It seems that this fundamental particle of set theory needs to be defined then. — keystone
WRONG. Typical claim of someone who knows not even the first week of Calculus 1.
An infinite summation is a LIMIT, not a final term in the sequence, as the sequence has no final term. — TonesInDeepFreeze
I can accept it as an algorithm for generating the set, but not as a completed set — keystone
From the axioms, we prove that there is a unique x such that x has no members:
E!xAy ~y e x
Then we define :
0 = x <-> Ay ~ y e x.
And, informally, we nickname that "the empty set". — TonesInDeepFreeze
It's amazing to me that cranks are FULL of criticisms to mathematics but they know nothing about it! — TonesInDeepFreeze
So do you agree that the = in an infinite summation means something different than the = in a finite summation? — keystone
I'm going to let you have the last word on this point for now since I'm trying to keep the discussion focused on Thomson's lamp and continuous objects vs. points. — keystone
I also don't think you want to discuss the intuition further since it's not formal — keystone
Look at the history, I've tried to end the discussion on this point but you keep looping it back it! — keystone
What in the world? Your comment about Peano systems is ludicrously ignorant. So I corrected you. There's no "looping back" by me. — TonesInDeepFreeze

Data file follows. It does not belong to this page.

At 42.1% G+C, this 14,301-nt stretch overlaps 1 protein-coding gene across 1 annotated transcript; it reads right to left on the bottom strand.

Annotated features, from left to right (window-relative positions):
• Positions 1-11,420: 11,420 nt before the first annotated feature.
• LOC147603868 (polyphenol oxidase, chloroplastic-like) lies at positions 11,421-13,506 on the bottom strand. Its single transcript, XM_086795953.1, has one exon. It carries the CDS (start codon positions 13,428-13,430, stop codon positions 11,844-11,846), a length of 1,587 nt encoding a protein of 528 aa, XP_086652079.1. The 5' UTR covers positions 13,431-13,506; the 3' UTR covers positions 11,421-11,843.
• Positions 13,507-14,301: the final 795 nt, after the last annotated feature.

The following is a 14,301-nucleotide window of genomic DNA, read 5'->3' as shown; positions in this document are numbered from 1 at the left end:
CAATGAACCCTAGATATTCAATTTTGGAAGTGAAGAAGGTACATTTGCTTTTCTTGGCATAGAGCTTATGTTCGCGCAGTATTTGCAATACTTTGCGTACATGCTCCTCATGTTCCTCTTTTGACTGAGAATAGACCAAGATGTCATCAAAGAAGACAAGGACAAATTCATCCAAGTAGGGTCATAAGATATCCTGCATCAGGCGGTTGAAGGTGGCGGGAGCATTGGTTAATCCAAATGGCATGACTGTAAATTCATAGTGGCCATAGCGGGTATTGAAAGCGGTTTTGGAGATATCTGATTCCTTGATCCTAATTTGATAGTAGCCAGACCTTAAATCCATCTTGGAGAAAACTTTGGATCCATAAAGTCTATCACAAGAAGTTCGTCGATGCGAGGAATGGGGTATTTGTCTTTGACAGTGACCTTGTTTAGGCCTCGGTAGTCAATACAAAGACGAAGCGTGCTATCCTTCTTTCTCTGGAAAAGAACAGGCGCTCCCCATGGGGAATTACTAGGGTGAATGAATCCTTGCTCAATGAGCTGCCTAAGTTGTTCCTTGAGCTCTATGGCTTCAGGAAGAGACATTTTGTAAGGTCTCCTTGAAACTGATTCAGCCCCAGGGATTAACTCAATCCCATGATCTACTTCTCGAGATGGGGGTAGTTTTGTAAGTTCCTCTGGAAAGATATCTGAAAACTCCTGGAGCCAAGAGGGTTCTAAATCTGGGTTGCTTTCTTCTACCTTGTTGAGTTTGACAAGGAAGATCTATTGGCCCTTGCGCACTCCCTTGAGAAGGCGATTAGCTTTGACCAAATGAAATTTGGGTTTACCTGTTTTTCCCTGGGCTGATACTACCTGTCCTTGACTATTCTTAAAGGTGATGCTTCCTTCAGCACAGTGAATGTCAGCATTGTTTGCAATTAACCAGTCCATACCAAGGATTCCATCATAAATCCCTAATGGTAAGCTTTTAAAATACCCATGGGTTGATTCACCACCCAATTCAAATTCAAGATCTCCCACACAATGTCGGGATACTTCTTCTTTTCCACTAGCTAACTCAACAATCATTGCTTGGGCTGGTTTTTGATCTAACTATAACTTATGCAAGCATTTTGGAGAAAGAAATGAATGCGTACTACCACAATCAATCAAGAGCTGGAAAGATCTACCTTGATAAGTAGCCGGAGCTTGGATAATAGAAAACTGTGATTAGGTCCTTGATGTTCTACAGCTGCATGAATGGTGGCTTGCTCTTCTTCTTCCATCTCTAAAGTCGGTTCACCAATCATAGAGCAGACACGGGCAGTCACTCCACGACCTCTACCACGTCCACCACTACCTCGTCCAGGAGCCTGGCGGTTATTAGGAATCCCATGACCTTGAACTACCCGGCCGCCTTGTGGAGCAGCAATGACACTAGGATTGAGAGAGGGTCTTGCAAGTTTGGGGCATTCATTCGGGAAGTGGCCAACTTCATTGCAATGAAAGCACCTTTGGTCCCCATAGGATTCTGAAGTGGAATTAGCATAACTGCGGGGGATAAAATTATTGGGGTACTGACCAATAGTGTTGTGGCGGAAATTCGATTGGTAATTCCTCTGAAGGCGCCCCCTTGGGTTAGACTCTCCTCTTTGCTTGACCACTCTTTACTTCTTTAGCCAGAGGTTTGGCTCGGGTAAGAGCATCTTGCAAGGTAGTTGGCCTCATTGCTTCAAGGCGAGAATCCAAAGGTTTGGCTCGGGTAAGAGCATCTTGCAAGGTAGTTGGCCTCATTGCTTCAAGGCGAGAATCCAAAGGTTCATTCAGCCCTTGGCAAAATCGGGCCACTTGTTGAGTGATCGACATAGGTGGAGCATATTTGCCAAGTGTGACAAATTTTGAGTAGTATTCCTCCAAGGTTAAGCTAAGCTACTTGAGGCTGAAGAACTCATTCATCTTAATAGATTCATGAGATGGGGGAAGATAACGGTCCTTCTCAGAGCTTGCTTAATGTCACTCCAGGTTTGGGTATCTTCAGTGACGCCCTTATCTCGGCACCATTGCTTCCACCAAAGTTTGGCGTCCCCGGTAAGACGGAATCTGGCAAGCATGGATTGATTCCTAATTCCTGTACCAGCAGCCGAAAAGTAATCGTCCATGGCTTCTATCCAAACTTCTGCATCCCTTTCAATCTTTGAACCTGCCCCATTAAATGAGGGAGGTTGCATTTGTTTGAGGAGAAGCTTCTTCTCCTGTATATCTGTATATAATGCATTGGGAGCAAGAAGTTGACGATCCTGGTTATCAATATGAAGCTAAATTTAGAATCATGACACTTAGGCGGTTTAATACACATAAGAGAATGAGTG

I'm not in a position to argue that Peano systems are inconsistent so I'd like to set this aside for now. — keystone
Absolutely I do not agree.
'=' stands for equality. Period.
So, now I have to give you a free lesson from the first chapter of Calculus 1.
The infinite sum here is:
Let f(0) = 1. Let f(k+1) = f(k)/2
df. SUM[k e N] f(k) = the lim of f(k) [k e N]
thm. the lim of f(k) [k e N] = 2 — TonesInDeepFreeze
What in the world? Your comment about Peano systems is ludicrously ignorant. So I corrected you. There's no "looping back" by me.
— TonesInDeepFreeze
I'm not in a position to argue that Peano systems are inconsistent so I'd like to set this aside for now.
— keystone — keystone
I can accept it as an algorithm for generating the set, but not as a completed set....but we've been here before.... — keystone
I can't help but think that the current "rigorous systemization of mathematics for the science that does not abide by thesis C" is inconsistent. I cannot prove that formally, but I can discuss the infinity paradoxes. — keystone
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